Protecting Assets for a Disabled Loved One Through Real Estate in South Jersey
Experienced Lawyers Help Clients in Protecting Assets for a Disabled Loved One Through Real Estate in Burlington County, Camden County & Mercer County, NJ
When your loved one is living with a serious physical or mental disability, planning to protect his or her financial security becomes even more important. Even if your loved one could successfully manage an inheritance, the rules governing eligibility to receive public benefits are strict. Careful planning through real estate can help ensure that your loved one remains financially secure even after you are no longer able to provide that protection yourself.
At Posternock Apell, PC, our experienced estate planning lawyers pride ourselves on helping clients develop successful strategies to protect assets to provide for a disabled loved one’s future. Collectively, we have over 200 years’ experience providing legal advice and innovative planning solutions to our clients in South Jersey.
Medicaid, Social Security and even food stamps programs have specific resource limits that apply to determine benefit eligibility. Simply leaving assets outright to your disabled loved one could jeopardize benefit eligibility—creating a situation where your loved one would have to sell the real estate or other tangible assets in order to once again satisfy the resource limits.
When planning to protect assets for a disabled loved one, you need a lawyer who can offer personalized support and guidance. At Posternock Apell, PC, we keep our firm small so that we can provide the dedication and attention that our clients need. To learn more about protecting assets for a disabled loved one through real estate in South Jersey, call our office or fill out our online contact form today.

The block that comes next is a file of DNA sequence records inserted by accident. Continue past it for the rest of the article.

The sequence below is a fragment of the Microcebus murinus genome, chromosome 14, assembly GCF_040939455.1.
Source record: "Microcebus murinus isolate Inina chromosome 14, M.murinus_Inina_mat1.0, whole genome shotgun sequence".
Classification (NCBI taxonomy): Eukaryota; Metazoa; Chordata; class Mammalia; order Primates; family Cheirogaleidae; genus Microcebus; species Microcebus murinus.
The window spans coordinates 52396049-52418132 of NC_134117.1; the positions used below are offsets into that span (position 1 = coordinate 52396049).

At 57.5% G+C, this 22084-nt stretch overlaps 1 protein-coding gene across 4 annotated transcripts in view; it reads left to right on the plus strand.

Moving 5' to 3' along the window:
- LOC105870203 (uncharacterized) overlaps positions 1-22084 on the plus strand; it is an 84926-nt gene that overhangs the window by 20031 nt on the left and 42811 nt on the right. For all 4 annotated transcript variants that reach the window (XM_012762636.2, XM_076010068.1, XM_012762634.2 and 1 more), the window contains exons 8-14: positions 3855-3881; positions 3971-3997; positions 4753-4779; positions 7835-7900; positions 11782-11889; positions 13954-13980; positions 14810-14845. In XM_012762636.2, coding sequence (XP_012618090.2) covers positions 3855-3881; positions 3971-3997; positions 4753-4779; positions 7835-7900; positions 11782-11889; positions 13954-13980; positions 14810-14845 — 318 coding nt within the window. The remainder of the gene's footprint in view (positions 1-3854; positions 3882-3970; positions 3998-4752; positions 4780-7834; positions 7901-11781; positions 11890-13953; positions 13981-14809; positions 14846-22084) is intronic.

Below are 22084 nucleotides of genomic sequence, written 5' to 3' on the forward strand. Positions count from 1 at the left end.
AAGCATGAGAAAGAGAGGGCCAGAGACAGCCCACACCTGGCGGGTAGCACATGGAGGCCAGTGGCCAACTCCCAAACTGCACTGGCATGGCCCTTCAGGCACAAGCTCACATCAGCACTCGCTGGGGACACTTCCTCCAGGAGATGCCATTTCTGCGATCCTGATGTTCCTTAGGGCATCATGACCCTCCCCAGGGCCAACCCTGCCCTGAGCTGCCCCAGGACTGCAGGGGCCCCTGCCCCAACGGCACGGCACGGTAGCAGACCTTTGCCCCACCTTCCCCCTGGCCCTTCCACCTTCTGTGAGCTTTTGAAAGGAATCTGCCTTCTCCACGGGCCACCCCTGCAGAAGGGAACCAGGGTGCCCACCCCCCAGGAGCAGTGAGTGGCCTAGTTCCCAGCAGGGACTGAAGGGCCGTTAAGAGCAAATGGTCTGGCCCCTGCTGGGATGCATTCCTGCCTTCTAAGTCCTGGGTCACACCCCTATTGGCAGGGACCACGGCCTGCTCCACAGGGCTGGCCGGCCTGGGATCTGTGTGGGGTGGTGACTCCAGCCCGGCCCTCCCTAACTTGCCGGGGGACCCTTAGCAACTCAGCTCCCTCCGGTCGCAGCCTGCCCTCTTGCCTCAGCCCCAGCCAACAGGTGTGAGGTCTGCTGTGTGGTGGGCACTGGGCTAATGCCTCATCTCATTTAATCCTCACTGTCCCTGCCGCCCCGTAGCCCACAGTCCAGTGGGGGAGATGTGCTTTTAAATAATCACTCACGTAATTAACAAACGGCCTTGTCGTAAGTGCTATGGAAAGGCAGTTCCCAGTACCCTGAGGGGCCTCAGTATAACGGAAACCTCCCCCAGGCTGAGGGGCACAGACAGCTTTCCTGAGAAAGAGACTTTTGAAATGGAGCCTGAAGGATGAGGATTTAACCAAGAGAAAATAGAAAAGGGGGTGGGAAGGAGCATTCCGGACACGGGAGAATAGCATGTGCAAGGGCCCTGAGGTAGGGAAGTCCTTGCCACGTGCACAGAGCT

Understanding the Need to Protect Assets for Your Disabled Loved One
Disabled individuals become entitled to receive certain public benefits, like Medicaid and Supplemental Security Income (SSI) benefits, at age 18. Although these programs provide important—and often necessary—financial assistance, those benefits are rarely sufficient to meet all of your loved one’s needs. In order to continue to qualify, however, your loved one must satisfy a means-based test.
Because of the means-based test, your disabled loved one cannot have any significant assets titled in their name without jeopardizing eligibility for public benefits. The most effective strategy for protecting real estate assets for your disabled loved one, therefore, involves using a special needs trust. In general:
- Ownership of real estate (or other types of assets) is transferred to a trust,
- Your disabled loved one is named beneficiary of the trust,
- Management of the trust (and real estate assets) is transferred to a trustee, who may be a family member, trusted friend or another qualified third party,
- The trust does not have to be irrevocable—while the beneficiary should not have the ability to revoke the trust in order to preserve eligibility for public benefits, the trustee should have the ability to make changes that can address future changed circumstances,